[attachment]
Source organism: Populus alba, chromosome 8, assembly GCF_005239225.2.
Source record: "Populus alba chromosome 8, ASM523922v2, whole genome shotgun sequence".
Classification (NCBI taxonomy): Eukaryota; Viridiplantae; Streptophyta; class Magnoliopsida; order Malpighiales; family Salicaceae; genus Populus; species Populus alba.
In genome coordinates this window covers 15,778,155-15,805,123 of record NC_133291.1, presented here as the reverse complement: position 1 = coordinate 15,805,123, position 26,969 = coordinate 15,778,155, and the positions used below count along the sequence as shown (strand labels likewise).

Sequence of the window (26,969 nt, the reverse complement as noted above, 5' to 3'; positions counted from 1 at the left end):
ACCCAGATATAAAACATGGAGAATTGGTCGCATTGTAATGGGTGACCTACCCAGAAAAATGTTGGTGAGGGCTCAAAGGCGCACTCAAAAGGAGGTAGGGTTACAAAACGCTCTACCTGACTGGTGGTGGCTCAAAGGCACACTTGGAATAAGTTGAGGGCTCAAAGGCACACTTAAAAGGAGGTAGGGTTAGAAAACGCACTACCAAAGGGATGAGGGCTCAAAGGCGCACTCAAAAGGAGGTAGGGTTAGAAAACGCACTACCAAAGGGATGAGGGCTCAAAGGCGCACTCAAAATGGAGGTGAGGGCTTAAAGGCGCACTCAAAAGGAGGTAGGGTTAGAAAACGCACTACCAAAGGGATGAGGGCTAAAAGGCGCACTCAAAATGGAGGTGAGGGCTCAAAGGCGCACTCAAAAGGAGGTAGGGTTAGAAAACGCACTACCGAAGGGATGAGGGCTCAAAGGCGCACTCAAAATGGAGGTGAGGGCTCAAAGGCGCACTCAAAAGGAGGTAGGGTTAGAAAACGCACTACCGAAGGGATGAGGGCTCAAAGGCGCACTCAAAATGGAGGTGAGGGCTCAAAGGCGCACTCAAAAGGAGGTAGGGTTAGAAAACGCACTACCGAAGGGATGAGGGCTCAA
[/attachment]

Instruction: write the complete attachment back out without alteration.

Source organism: Populus alba, chromosome 8, assembly GCF_005239225.2.
Source record: "Populus alba chromosome 8, ASM523922v2, whole genome shotgun sequence".
Classification (NCBI taxonomy): Eukaryota; Viridiplantae; Streptophyta; class Magnoliopsida; order Malpighiales; family Salicaceae; genus Populus; species Populus alba.
In genome coordinates this window covers 15,778,155-15,805,123 of record NC_133291.1, presented here as the reverse complement: position 1 = coordinate 15,805,123, position 26,969 = coordinate 15,778,155, and the positions used below count along the sequence as shown (strand labels likewise).

Sequence of the window (26,969 nt, the reverse complement as noted above, 5' to 3'; positions counted from 1 at the left end):
ACCCAGATATAAAACATGGAGAATTGGTCGCATTGTAATGGGTGACCTACCCAGAAAAATGTTGGTGAGGGCTCAAAGGCGCACTCAAAAGGAGGTAGGGTTACAAAACGCTCTACCTGACTGGTGGTGGCTCAAAGGCACACTTGGAATAAGTTGAGGGCTCAAAGGCACACTTAAAAGGAGGTAGGGTTAGAAAACGCACTACCAAAGGGATGAGGGCTCAAAGGCGCACTCAAAAGGAGGTAGGGTTAGAAAACGCACTACCAAAGGGATGAGGGCTCAAAGGCGCACTCAAAATGGAGGTGAGGGCTTAAAGGCGCACTCAAAAGGAGGTAGGGTTAGAAAACGCACTACCAAAGGGATGAGGGCTAAAAGGCGCACTCAAAATGGAGGTGAGGGCTCAAAGGCGCACTCAAAAGGAGGTAGGGTTAGAAAACGCACTACCGAAGGGATGAGGGCTCAAAGGCGCACTCAAAATGGAGGTGAGGGCTCAAAGGCGCACTCAAAAGGAGGTAGGGTTAGAAAACGCACTACCGAAGGGATGAGGGCTCAAAGGCGCACTCAAAATGGAGGTGAGGGCTCAAAGGCGCACTCAAAAGGAGGTAGGGTTAGAAAACGCACTACCGAAGGGATGAGGGCTCAA